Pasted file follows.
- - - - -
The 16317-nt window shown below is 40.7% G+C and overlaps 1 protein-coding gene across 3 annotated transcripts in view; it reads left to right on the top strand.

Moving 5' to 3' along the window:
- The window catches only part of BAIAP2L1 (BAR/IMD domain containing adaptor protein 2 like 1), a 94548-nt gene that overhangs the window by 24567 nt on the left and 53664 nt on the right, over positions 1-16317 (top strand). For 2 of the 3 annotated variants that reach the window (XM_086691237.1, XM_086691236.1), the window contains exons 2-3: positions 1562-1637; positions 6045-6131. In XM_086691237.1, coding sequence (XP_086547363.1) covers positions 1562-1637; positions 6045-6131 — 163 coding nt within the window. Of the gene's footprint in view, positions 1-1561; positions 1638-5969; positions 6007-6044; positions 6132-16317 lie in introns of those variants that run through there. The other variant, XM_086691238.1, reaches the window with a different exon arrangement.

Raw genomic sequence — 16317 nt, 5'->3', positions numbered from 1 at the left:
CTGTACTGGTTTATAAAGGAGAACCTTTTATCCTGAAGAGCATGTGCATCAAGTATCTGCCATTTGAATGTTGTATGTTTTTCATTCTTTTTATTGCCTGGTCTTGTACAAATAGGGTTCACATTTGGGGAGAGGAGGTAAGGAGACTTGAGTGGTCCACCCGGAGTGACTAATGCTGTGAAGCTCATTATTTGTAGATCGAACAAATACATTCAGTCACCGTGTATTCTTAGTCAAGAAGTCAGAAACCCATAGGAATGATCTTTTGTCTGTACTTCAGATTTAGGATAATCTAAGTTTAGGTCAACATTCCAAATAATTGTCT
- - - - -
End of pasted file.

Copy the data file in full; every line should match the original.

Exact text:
The 16317-nt window shown below is 40.7% G+C and overlaps 1 protein-coding gene across 3 annotated transcripts in view; it reads left to right on the top strand.

Moving 5' to 3' along the window:
- The window catches only part of BAIAP2L1 (BAR/IMD domain containing adaptor protein 2 like 1), a 94548-nt gene that overhangs the window by 24567 nt on the left and 53664 nt on the right, over positions 1-16317 (top strand). For 2 of the 3 annotated variants that reach the window (XM_086691237.1, XM_086691236.1), the window contains exons 2-3: positions 1562-1637; positions 6045-6131. In XM_086691237.1, coding sequence (XP_086547363.1) covers positions 1562-1637; positions 6045-6131 — 163 coding nt within the window. Of the gene's footprint in view, positions 1-1561; positions 1638-5969; positions 6007-6044; positions 6132-16317 lie in introns of those variants that run through there. The other variant, XM_086691238.1, reaches the window with a different exon arrangement.

Raw genomic sequence — 16317 nt, 5'->3', positions numbered from 1 at the left:
CTGTACTGGTTTATAAAGGAGAACCTTTTATCCTGAAGAGCATGTGCATCAAGTATCTGCCATTTGAATGTTGTATGTTTTTCATTCTTTTTATTGCCTGGTCTTGTACAAATAGGGTTCACATTTGGGGAGAGGAGGTAAGGAGACTTGAGTGGTCCACCCGGAGTGACTAATGCTGTGAAGCTCATTATTTGTAGATCGAACAAATACATTCAGTCACCGTGTATTCTTAGTCAAGAAGTCAGAAACCCATAGGAATGATCTTTTGTCTGTACTTCAGATTTAGGATAATCTAAGTTTAGGTCAACATTCCAAATAATTGTCT